Wed, 14 Sep 88 01:18 EDT
> Perhaps the best starting point for the discussion of a new
>model is with the successful implementations that work well in spite
>of the "official" model. What can be said about the model that these
>protocols actually represent? Of course, that's the way the tcp/ip
>"model" came about. It wasn't necessary to "codify" something except
>in response to another group that said "Here's our model."
> None of what I say is new. I was thinking that there might be
>common ground among the OSI layer model, the tcp/ip articulated model,
>and some new elements learned lately to fill in the obvious gaps.
>Something that can serve as a vocabulary and grammar, perhaps.
Kent England's comments reminded me of a few things. First, models tend to
come in two flavors: models of perfection and models of reality. Models
of perfection describe something that is a desirable goal to build to or
provide some common basis of understanding. Models of reality start with
measurable or observable things and are created as a way to describe what has
been observed and to predict some outcome.
It's sort of a chicken and egg thing. The ISO OSI model is more like a
model of perfection and if the TCP/IP model came about as Kent implies, then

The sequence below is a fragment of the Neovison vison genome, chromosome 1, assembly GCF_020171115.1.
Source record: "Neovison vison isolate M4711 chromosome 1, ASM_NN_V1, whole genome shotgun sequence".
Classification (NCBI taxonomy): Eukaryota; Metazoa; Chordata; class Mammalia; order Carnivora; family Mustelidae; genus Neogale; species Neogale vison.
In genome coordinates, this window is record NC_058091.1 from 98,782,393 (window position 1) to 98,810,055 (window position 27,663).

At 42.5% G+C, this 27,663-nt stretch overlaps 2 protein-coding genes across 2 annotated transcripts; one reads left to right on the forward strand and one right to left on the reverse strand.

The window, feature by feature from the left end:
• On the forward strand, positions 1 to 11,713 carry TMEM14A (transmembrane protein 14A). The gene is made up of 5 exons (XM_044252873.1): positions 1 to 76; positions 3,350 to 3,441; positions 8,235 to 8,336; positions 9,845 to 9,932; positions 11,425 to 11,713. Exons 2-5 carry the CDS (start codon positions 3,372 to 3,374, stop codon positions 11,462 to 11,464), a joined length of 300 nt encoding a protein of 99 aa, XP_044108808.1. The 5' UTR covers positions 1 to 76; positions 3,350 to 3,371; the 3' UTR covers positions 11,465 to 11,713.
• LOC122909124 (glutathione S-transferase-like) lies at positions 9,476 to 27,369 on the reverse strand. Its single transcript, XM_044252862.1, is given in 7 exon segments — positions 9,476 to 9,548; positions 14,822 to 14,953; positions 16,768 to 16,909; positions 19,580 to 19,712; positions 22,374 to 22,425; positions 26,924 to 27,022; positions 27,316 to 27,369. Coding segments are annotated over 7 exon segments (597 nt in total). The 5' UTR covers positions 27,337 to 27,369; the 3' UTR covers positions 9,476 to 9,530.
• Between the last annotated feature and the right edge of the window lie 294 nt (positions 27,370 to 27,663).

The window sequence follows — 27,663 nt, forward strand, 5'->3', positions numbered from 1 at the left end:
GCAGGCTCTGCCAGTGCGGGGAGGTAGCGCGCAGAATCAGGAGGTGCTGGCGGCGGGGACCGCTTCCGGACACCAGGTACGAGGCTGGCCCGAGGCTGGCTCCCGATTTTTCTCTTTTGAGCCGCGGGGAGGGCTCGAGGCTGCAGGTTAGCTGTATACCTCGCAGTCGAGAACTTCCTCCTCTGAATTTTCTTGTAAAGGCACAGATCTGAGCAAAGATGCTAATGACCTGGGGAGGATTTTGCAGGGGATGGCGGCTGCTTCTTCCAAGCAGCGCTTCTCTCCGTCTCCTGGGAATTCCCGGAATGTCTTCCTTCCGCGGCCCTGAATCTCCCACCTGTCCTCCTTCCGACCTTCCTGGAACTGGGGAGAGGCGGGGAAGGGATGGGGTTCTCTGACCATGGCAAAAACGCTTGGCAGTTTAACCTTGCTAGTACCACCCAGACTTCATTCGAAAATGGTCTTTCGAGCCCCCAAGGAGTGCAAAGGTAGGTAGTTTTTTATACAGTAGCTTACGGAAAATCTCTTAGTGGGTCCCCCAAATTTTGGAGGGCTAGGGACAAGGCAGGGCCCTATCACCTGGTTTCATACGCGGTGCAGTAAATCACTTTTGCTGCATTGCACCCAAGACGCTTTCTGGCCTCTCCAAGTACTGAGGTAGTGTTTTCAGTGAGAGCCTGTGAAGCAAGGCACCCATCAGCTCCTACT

it is more of the model of the second type. Neither is right or wrong; but
I think there is an underlying pr[oe]mise as to what one expects from a model.
While I'm at it, may be I'll stir the pot a bit more. Suppose the OSI
description of the Network layer says it provides protection from
unauthorized disclosure and routing. Suppose our network protocol NP
provides these services by invoking various key distribution protocols,
address resolution protocols, ... as well as functions actually performed by
the NP protocol itself. As far as layer N+1 (transport in this example) is
concerned, the Network Layer comes through with the desired services. But
can we say that NP conforms to the model? NP is a single protocol. NP
coupled with address resolution protocols, key distribution, ... perhaps
conforms. The point is that it is probably not a good or fair
question/statement to say a single protocol conforms to an OSI style model.
As an aside, a few years ago when I was at MITRE, we created a model that
distinguished between user related protocols, management protocols, and
interface protocols. This made a three pronged swiss army knife model.
I suppose this means that anyone can create a model and nail it to a church
door, but it's the size of the following that counts. This probably also
explains why we get religious about models.
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